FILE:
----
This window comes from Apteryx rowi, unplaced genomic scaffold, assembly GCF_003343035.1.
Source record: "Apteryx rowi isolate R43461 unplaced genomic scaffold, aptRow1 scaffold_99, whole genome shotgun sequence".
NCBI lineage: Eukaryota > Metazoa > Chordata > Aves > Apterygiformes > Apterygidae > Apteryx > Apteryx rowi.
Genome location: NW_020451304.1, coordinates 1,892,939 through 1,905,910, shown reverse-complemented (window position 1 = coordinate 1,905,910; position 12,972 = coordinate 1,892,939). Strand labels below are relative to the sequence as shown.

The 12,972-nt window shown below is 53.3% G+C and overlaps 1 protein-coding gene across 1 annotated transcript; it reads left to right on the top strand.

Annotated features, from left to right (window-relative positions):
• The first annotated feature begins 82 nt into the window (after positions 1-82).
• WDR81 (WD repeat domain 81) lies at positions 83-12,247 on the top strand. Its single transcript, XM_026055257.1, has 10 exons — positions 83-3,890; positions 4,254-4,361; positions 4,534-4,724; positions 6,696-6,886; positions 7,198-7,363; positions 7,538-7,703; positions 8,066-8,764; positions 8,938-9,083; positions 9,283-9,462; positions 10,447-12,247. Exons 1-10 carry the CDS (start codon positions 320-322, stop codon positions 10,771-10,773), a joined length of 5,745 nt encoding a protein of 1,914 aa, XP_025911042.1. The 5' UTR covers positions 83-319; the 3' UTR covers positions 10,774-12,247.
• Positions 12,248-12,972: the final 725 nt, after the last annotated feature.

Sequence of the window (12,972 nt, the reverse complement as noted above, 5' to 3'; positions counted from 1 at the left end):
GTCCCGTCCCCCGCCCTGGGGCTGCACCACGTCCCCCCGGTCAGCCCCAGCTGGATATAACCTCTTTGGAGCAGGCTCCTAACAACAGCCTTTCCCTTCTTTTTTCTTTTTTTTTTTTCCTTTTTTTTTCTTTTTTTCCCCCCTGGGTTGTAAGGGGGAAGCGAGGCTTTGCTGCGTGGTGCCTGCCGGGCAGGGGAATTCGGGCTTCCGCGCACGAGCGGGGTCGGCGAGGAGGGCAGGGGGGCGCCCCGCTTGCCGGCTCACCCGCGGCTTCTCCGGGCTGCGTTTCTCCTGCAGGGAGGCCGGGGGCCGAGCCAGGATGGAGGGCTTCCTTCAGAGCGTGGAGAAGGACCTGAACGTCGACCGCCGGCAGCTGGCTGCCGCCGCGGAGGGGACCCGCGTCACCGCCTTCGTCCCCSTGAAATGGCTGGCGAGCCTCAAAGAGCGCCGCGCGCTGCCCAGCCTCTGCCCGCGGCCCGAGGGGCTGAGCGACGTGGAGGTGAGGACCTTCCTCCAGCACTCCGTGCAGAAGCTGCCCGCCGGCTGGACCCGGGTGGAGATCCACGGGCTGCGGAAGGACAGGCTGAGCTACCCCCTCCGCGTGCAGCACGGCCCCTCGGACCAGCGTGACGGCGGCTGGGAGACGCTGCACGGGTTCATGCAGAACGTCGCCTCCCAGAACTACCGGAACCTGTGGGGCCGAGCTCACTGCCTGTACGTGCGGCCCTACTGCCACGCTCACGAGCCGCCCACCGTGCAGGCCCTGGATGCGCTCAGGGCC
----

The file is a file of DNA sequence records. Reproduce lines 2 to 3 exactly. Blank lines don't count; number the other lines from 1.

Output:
Source record: "Apteryx rowi isolate R43461 unplaced genomic scaffold, aptRow1 scaffold_99, whole genome shotgun sequence".
NCBI lineage: Eukaryota > Metazoa > Chordata > Aves > Apterygiformes > Apterygidae > Apteryx > Apteryx rowi.